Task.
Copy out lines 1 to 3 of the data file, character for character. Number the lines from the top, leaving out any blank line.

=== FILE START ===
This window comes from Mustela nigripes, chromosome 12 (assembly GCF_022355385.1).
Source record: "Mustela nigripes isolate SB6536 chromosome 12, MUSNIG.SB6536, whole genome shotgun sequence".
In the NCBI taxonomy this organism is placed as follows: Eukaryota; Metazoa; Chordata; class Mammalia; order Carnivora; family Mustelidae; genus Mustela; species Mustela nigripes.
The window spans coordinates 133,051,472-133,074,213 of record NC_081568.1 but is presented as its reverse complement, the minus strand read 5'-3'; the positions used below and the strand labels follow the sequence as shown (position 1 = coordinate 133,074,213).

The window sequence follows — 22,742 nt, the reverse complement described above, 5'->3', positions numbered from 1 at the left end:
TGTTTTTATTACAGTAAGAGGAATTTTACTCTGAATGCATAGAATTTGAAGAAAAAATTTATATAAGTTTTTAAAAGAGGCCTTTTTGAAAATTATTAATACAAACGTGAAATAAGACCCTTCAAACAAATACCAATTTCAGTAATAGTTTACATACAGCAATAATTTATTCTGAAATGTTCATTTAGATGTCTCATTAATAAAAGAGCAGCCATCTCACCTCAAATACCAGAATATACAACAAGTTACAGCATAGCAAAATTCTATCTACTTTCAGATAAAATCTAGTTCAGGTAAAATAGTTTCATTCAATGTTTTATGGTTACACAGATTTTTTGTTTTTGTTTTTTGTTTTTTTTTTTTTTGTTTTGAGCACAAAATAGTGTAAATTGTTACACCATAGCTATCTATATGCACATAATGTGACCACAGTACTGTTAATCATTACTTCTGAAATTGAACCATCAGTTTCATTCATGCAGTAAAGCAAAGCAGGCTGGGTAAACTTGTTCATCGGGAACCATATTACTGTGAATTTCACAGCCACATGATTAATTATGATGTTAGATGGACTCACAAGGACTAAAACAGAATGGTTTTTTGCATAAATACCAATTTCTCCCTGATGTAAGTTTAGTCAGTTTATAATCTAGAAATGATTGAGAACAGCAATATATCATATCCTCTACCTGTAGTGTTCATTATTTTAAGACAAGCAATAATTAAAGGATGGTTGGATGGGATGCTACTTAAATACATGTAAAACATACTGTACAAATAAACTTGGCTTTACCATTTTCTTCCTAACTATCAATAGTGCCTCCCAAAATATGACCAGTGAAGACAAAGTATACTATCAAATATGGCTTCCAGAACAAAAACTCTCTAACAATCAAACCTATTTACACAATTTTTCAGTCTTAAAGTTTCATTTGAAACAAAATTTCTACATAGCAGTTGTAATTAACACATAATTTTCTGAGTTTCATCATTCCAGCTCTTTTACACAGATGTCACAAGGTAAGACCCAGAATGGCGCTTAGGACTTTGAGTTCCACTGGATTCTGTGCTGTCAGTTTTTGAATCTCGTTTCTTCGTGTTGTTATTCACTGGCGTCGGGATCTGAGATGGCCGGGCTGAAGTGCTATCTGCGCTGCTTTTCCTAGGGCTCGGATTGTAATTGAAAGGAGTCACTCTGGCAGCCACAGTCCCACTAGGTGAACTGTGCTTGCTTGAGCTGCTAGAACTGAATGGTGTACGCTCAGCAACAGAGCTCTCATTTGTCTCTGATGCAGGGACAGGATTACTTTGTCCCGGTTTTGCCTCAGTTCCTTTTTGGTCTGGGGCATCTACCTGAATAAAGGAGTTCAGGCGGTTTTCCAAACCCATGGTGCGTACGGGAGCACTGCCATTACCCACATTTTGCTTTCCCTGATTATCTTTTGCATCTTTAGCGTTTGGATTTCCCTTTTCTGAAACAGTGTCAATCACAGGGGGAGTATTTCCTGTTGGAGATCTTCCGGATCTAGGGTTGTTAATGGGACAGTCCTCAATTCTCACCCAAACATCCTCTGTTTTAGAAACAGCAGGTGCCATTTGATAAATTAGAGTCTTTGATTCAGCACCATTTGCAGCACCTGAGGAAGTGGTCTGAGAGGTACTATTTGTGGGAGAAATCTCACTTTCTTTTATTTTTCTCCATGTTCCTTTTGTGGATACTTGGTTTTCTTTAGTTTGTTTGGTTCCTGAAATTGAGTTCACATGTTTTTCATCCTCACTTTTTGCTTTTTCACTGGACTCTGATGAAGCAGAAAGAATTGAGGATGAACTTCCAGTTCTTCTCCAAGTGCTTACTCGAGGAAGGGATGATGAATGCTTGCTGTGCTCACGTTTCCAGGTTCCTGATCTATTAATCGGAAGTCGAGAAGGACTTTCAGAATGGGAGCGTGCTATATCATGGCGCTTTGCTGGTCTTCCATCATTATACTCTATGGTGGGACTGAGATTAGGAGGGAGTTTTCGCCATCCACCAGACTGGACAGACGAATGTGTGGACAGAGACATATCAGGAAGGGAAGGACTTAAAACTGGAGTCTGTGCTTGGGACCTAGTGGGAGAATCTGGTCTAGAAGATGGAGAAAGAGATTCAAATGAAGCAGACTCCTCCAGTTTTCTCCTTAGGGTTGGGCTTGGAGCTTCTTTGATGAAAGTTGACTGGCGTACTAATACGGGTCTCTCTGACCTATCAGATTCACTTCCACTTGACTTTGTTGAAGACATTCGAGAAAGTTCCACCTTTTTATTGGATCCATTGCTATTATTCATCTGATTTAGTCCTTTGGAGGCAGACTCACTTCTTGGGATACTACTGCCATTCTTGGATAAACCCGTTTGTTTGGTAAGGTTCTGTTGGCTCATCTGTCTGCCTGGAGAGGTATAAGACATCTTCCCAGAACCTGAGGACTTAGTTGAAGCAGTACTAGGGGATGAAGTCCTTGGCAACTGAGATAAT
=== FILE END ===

This window comes from Mustela nigripes, chromosome 12 (assembly GCF_022355385.1).
Source record: "Mustela nigripes isolate SB6536 chromosome 12, MUSNIG.SB6536, whole genome shotgun sequence".
In the NCBI taxonomy this organism is placed as follows: Eukaryota; Metazoa; Chordata; class Mammalia; order Carnivora; family Mustelidae; genus Mustela; species Mustela nigripes.